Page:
Of the 8 pairs that were there that week only one hind was shot all week. the chap who shot it had sat in a high seat for seven hours until one happend to walk by.

    We had mixed luck and unfortunately the shortage of full days due to the weather meant that when we did have the wind and the knowledge of the ground worked out then we ran out of time.
    With consent of the Forestry Stalker we elected to access one of our beats using the margin of another spare beat which would have been much more successful giving us access to the back side, open and wider area of the beat given the wind. We saw a small party that day but were due back in Broddick to hand back all the "Safety gear" and were not able to continue.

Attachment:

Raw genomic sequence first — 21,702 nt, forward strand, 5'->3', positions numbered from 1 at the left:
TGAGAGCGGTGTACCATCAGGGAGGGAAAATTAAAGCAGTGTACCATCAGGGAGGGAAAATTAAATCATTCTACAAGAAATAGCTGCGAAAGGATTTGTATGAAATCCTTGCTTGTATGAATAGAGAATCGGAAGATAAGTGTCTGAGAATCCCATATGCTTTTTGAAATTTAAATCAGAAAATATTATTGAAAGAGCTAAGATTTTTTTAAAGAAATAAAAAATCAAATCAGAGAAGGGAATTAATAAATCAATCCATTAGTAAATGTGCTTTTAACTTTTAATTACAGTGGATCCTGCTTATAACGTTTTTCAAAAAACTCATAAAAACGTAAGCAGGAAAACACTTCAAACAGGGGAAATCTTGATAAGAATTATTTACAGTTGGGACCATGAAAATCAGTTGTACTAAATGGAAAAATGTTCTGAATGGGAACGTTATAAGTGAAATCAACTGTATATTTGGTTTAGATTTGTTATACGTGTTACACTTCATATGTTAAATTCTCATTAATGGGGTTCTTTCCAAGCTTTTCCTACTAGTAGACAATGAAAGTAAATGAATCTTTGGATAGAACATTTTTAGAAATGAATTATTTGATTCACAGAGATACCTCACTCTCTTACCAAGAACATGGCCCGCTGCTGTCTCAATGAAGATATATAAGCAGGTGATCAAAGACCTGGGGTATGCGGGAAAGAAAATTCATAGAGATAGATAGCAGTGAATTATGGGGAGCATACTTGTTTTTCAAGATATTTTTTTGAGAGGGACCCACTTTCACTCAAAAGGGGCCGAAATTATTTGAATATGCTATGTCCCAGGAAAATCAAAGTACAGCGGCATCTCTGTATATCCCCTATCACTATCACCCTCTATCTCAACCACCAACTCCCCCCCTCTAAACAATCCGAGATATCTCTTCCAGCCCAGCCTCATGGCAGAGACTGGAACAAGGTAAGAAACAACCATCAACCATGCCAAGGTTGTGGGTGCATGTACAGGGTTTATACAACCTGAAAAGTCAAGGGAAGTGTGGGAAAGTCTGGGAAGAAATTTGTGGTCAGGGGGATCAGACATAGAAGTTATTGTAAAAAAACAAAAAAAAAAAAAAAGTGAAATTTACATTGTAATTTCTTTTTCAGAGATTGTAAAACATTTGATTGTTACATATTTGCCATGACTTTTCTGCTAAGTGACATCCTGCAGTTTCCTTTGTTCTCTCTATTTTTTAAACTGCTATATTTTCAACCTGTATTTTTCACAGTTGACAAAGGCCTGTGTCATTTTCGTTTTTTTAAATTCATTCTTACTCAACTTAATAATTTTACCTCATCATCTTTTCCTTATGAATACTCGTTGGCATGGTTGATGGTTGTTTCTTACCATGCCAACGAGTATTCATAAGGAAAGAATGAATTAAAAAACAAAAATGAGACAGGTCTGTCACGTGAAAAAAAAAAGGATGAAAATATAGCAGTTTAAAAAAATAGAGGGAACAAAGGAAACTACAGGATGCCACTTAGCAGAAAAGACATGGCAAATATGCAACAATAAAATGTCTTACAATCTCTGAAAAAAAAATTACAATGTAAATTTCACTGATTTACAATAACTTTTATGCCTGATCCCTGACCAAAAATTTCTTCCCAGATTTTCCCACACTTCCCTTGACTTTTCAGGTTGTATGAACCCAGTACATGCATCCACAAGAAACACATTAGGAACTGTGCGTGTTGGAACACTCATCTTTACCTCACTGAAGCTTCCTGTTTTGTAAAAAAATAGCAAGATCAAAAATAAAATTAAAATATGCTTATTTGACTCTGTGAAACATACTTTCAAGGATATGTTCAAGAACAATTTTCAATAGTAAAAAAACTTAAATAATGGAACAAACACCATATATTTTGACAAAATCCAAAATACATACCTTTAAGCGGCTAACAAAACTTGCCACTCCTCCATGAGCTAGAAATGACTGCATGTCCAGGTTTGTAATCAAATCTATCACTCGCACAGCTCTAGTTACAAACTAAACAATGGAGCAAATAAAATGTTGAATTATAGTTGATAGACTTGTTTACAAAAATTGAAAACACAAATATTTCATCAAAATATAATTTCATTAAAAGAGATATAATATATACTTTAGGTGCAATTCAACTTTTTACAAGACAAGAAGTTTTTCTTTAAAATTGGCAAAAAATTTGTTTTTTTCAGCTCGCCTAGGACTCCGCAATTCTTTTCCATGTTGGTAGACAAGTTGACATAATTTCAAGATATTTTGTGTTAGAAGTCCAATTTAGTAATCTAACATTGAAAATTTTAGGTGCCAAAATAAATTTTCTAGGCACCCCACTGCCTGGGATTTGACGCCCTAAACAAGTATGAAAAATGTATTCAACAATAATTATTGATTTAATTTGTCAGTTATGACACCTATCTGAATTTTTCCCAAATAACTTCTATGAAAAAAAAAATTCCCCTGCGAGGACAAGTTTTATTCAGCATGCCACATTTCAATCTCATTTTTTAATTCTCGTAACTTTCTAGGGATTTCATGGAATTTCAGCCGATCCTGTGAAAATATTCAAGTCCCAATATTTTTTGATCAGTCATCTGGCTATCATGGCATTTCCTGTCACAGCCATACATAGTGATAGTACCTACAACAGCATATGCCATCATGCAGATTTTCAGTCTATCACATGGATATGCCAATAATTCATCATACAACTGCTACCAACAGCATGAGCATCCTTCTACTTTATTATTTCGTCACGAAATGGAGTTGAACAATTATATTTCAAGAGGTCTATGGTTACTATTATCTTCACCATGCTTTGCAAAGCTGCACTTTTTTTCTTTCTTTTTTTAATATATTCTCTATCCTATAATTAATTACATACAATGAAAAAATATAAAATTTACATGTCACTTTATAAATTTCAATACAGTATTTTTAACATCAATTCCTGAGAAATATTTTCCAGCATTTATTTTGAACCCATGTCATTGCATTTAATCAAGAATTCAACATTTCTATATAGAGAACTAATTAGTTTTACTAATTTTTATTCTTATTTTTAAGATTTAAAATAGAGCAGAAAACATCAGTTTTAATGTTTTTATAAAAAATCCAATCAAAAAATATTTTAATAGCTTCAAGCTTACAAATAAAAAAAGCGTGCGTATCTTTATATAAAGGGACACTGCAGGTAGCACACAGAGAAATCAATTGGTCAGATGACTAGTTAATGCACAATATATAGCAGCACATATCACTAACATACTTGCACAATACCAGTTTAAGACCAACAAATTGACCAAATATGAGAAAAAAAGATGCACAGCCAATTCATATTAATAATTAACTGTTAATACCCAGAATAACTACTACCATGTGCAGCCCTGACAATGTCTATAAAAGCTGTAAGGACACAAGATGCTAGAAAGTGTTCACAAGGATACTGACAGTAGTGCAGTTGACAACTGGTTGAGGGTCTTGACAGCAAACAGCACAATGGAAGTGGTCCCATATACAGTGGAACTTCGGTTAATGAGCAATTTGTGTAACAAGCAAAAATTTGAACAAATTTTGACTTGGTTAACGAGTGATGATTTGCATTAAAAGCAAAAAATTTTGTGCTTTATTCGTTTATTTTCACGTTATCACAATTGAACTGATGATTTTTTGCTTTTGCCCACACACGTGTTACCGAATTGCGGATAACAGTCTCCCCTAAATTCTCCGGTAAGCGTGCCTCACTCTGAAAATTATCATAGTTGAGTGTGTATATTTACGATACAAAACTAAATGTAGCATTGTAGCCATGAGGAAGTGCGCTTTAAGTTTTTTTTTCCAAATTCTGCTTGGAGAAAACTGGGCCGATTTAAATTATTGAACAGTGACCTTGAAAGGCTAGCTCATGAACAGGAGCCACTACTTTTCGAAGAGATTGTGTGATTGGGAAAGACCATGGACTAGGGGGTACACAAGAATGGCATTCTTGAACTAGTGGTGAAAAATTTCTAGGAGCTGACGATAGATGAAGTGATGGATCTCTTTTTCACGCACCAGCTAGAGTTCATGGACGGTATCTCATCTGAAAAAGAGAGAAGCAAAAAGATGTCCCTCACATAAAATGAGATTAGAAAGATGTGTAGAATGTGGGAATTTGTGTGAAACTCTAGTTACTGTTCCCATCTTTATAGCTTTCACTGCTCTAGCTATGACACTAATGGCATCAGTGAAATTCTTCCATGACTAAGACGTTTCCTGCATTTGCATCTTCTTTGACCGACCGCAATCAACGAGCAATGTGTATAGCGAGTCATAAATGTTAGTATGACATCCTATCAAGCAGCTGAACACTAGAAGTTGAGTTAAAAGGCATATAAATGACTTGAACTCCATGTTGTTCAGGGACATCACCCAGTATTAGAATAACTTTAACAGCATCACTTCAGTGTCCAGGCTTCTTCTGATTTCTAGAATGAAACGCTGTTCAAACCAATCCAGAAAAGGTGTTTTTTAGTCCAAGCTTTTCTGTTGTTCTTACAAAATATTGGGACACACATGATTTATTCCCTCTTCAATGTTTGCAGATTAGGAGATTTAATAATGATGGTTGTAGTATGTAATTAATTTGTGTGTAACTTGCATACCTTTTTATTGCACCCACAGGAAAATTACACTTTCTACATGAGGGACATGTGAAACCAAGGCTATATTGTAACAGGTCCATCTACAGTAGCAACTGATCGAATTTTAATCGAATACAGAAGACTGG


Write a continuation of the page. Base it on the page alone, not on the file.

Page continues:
There were undoubtedly deer there throughout the week, fresh tracks and signs in all locations and plenty of deer visible on the open hill away from the forestry land when travelling around the island. My concern is that when asked about how they came up with the cull numbers from a population that is clearly seldom seen in the open the Forestry stalker didn't really have an answer.
    My experience of Foresty cull practices in other areas of Scotland is fairly simple. If deer are in the fenced forest they are shot. Any and all and throughout the year. There may well not be as many deer as they think....difficult to estimate a hidden population.

    Whilst the forest areas are open and not behind deer fences on the whole the deer have no reason to come out as there is plenty of cover and food in the forests. This presents a very challenging stalking environment and one that favours the seated patient stalker over those that want to stalk over open ground or through trees that you can actually see through. I would say to anyone with a dog that they should take it. Her nose was invaluable in pointing out deer that were smelt but not seen.